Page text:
Samuel: She has been incredibly influential in my career and my mindset as a designer. I would unhesitatingly recommend anyone to look into the work she has put out.
Supplementing the onboarding experience
Geoffrey: We’ve see products like Quartz and Slack, where the product is actually it’s own onboarding. With a feature like Slackbot, you’re able to learn without feeling like you’re being taught. What do you look for in high quality onboarding and what role do you see for things like in-app messaging and bots?
Slackbot, as seen in Samuel’s teardown of Slack’s onboarding experience. See the full teardown here.
Samuel: When I find that the quality of the onboarding experience tends to be not well considered or thought out, it’s really clear there’s the core use of the product; and then completely separate from that there’s another interface that’s been slapped on after the fact. A lot of times that’s pointing out areas where the product team realizes that the product might not be super intuitive or very obvious in how it’s guiding people to do the important things that people need to do.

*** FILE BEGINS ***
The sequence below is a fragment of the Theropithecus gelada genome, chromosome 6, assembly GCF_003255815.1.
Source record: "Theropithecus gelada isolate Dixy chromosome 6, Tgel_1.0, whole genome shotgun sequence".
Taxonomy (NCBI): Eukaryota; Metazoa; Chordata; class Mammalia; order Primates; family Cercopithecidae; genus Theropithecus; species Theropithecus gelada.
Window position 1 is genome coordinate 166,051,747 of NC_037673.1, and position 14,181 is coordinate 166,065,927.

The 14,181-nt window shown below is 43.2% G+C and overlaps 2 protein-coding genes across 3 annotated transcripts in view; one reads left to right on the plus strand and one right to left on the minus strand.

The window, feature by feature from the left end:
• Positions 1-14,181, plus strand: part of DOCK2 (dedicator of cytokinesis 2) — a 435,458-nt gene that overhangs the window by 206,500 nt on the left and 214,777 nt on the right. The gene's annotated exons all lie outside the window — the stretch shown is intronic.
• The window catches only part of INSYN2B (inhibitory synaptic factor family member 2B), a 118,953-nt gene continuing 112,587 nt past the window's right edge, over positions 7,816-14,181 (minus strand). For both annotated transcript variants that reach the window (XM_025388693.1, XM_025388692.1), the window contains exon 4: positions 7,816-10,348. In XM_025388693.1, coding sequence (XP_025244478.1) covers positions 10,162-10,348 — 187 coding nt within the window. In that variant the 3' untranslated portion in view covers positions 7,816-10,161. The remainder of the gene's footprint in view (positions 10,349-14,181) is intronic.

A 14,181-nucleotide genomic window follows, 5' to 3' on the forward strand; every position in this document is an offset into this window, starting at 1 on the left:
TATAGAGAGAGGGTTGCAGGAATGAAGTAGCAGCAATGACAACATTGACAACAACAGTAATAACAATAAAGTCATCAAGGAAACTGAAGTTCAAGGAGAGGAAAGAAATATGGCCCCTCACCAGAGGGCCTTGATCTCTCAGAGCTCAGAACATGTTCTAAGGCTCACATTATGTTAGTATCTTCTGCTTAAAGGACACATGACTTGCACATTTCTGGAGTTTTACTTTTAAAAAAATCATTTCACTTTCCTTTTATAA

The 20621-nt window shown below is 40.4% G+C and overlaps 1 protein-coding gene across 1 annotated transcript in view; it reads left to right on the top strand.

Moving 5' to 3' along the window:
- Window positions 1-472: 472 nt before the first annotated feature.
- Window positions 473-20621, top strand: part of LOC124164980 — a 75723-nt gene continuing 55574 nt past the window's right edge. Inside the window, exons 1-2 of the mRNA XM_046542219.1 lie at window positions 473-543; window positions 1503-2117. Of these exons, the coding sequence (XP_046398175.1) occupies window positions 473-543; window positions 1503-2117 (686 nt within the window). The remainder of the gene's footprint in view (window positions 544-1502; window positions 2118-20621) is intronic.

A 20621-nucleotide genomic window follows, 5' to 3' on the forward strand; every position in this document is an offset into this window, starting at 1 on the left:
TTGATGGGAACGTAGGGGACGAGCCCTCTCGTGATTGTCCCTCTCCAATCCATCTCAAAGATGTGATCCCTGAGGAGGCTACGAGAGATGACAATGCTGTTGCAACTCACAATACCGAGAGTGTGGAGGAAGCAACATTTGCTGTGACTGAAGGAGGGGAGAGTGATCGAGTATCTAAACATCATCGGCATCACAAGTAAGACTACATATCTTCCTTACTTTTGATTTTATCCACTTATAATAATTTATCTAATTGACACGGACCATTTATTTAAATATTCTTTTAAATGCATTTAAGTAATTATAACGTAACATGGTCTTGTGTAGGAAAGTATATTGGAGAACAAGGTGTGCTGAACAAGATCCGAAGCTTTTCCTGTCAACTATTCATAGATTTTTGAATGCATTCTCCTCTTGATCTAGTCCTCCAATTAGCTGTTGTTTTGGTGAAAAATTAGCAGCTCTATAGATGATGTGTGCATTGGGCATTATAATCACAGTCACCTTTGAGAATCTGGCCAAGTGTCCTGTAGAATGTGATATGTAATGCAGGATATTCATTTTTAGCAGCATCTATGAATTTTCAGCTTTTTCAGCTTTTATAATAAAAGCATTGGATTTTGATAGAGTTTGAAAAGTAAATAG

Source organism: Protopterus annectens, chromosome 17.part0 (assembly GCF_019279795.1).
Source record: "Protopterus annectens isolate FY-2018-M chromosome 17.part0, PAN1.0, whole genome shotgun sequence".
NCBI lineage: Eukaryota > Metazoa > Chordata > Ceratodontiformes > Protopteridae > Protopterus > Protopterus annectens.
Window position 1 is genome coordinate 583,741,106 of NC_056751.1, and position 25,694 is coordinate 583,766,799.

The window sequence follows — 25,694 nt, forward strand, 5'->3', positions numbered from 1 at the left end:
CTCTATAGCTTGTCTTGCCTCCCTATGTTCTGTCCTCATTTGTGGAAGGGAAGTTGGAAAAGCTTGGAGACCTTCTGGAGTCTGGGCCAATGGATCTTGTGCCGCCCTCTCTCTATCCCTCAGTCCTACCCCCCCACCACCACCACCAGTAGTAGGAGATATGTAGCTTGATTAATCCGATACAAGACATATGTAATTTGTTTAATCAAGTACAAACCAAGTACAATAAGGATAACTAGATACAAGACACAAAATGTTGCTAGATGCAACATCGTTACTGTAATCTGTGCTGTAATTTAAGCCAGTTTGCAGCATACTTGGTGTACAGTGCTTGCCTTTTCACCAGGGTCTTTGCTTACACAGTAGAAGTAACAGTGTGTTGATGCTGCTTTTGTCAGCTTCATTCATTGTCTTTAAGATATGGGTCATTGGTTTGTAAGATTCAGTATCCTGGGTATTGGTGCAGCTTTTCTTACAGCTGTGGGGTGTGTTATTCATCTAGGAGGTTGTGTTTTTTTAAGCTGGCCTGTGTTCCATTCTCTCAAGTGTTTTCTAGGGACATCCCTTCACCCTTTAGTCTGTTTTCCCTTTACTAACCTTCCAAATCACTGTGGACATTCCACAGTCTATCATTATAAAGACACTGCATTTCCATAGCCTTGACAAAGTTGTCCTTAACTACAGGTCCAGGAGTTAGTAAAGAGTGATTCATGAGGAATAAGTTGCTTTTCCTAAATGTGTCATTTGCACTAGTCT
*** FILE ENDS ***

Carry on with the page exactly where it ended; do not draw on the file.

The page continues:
What I find to be one of the biggest hallmarks, if not the hallmark of quality onboarding, is to blur the lines between the core use of your product and the introduction of your product to the point where people can’t really differentiate between the two. It feels like one cohesive experience.
I use this metaphor: If you were designing a plane the primary use of it would be to fly. But if you’re only designing it for that you wouldn’t include a door, because you don’t need doors to fly, and you wouldn’t include wheels, because you don’t need wheels to fly. If you have a plane that you can’t get into and can’t get off the ground then it’s basically as valuable as no plane at all.